Russia cannot export arms anymore, bleak prospects of Russian arms industries

Russia’s once-potent arms export industry is collapsing amid the pressures of its war on Ukraine and a struggling economy, according to new data released by the Stockholm International Peace Research Institute (SIPRI) on Sunday.

The organization’s annual update of the arms industry saw Russia fall to third place—behind France and the U.S.—among the globe’s largest weapons exporters, the first time it has surrendered the second spot.

Overall, Russia’s arms exports fell by 53 percent from 2014–18 to 2019–23. “The decline has been rapid over the course of the past five years,” SIPRI’s release noted, adding that Russia’s number of significant customers has fallen from 31 to 12 nations over this period.

Pieter D. Wezeman, a senior researcher in the SIPRI Arms Transfers Programme, told Newsweek the outlook is bleak for Moscow.

This “is not just a short dip, but it is likely to be something from which Russian arms exports are not going to recover to levels that we saw before,” Wezeman explained.

“We’ll see very significant challenges to its efforts to continue to be a major supplier of arms in the world. And with the figures that we have about the weapons that are on order, Russia is also lagging behind.”

“It can change fast, of course; new major orders may come in. But we haven’t seen them yet. And some of the orders that are there, we just have to wait and see if they actually will lead to deliveries,” Wezeman continued.

Now beyond its two-year mark, Russia’s war on Ukraine, having likely claimed more than half a million casualties, has hoovered up Moscow’s military industrial resources. President Vladimir Putin has shifted the Russian economy onto war footing in a bid to meet the challenge, raiding long-neglected military stores and seeking new foreign suppliers.

Russia’s industry at home and trade abroad have been constrained by Western sanctions. Though Moscow has embarked on a broad campaign of sanctions busting, restricted access to Western technology has undermined its more advanced weapon production. The Kremlin has even abandoned the much-hyped T-14 Armata main battle tank because it is considered too expensive.

Exclusion from international financial markets has also hampered its ability to make deals.

The question is to what extent the Russian arms industry is able to cater for the Russian demand and for export at the same time, taking into account also that there are sanctions related to technology that Russia still needs to produce arms, and also for payment options, something which apparently still has been hampering ongoing deals with India,” Wezeman said.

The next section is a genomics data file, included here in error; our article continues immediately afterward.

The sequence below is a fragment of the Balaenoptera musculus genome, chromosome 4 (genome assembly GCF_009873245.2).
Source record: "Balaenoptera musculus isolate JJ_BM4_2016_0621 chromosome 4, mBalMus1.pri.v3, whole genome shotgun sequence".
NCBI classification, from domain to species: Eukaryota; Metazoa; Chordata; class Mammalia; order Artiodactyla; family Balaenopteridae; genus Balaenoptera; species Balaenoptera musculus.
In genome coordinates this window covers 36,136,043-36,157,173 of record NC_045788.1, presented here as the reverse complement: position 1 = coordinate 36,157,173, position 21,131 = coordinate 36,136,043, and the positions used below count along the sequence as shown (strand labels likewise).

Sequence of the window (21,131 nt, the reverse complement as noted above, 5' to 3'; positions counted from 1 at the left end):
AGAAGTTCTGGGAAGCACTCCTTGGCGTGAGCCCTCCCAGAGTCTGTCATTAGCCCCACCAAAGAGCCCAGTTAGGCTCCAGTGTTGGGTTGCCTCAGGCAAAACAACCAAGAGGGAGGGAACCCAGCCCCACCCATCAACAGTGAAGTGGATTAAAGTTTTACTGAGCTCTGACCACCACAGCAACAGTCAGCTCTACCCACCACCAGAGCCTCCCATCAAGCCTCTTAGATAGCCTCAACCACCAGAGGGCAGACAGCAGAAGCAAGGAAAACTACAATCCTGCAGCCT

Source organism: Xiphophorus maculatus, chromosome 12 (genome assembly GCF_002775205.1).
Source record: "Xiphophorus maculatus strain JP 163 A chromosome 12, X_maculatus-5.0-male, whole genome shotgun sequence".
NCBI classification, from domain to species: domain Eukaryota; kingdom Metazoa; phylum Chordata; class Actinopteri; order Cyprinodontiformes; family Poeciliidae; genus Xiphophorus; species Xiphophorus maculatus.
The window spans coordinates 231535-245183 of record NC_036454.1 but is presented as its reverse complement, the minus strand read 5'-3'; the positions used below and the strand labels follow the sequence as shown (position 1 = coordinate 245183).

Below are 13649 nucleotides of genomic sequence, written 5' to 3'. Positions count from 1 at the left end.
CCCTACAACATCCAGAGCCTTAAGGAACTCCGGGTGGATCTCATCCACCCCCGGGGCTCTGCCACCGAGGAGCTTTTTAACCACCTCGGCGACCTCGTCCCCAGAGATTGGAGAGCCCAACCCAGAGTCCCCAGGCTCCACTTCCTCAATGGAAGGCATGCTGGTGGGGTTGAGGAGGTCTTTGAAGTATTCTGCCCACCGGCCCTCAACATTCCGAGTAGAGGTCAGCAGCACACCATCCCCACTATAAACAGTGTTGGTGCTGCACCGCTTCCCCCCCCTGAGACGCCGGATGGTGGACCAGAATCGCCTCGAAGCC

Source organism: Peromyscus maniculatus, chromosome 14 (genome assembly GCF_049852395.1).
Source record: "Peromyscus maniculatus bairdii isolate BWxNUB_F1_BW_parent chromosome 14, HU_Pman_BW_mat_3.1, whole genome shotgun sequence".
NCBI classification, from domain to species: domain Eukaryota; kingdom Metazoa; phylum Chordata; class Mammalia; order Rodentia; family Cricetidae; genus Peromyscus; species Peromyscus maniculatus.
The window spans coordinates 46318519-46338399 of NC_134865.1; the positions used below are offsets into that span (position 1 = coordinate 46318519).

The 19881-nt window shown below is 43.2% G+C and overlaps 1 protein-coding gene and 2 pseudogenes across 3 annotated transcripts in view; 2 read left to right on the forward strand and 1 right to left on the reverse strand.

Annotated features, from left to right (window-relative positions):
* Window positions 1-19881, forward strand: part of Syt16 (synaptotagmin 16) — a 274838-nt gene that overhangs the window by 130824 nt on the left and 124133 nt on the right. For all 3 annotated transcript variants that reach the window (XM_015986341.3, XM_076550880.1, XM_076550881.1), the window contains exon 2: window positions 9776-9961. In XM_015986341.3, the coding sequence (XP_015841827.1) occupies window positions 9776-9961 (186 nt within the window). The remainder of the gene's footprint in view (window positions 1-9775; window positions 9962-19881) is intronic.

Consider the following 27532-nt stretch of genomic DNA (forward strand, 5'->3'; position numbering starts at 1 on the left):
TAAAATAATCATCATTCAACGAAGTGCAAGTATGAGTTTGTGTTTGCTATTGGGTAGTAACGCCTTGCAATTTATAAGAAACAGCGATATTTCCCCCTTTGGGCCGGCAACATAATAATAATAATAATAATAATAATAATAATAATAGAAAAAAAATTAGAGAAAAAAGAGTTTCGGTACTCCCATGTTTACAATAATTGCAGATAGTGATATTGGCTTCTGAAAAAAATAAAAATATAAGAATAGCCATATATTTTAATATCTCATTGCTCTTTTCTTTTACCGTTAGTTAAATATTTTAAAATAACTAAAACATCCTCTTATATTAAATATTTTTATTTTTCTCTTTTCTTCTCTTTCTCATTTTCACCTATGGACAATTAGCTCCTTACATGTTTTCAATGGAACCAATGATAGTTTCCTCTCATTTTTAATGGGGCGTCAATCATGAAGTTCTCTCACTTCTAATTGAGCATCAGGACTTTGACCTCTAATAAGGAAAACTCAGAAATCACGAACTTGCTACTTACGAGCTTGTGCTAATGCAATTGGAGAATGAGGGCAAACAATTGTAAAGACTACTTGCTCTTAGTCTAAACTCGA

The poor performance of Russian tech on the battlefields of Ukraine has done little to help military industrial salespeople. Russian ships have been repeatedly sunk, planes downed and air defense systems found wanting. Moscow’s big-ticket items have not delivered.

Export shrinkage has left the Russian arms industry reliant on Asia and Oceania, the states of which account for 68 percent of total exports from 2019–23. India made up 34 percent and China 21 percent. But countries emerging as potential superpowers have less and less need for what Russia has to offer.

“Those are the two major changes that we see in Russia arms exports, and that has an enormous impact on the total level of Russian arms exports,” Wezeman said of lessening Indian and Chinese business.

“It has not been able to convince India to acquire more Russian combat aircraft, a relatively small batch to replace some that have crashed before,” he said. “India has turned to France.”

“It’s looking at the U.S. for advanced anti-submarine warfare capabilities to name something there. And of course, it’s also developing its own arms industry and is now able to produce, for example, ships, combat aircraft, which before it probably would have bought from Russia.”

Political concerns also loom large for Moscow’s best customers. New Delhi, for example, wants to show it can cooperate with the U.S. against the threat from China. The same is true of Vietnam and for Egypt which has cut its spending on Russian arms to almost nothing, preferring U.S. goods, military aid, and political support.

The gradual reversal of the Moscow-Beijing power dynamic also extends into weaponry. China, Wezeman said, “has developed an arms industry which is now sufficiently competitive for China itself to acquire its own arms, and not to really look at arms imports from Russia anymore, with a few exceptions.”

“China just doesn’t want to be dependent on Russian equipment, especially if they can make stuff which is basically as good or by now, potentially even better—or soon to be better. So, that market is really disappearing quickly.”

It is unclear where Moscow might make up the growing gap in its exports. “In Europe, Russia wasn’t that important before, certainly it’s not anymore,” Wezeman said. “In the Middle East, it never had a real breakthrough. In Latin America, the only market it really had was the one in Venezuela for a few years until that country went down economic drain.”

“The only place where you potentially could see real interest would then be in the Middle East,” he added. “But even there also, I think it’s too early to make any forecasts in this regard.”

Russia, Wezeman said, should be “careful in making any assumptions about the likelihood that you can return to that market with the kind of equipment that Russia has on offer right now.”

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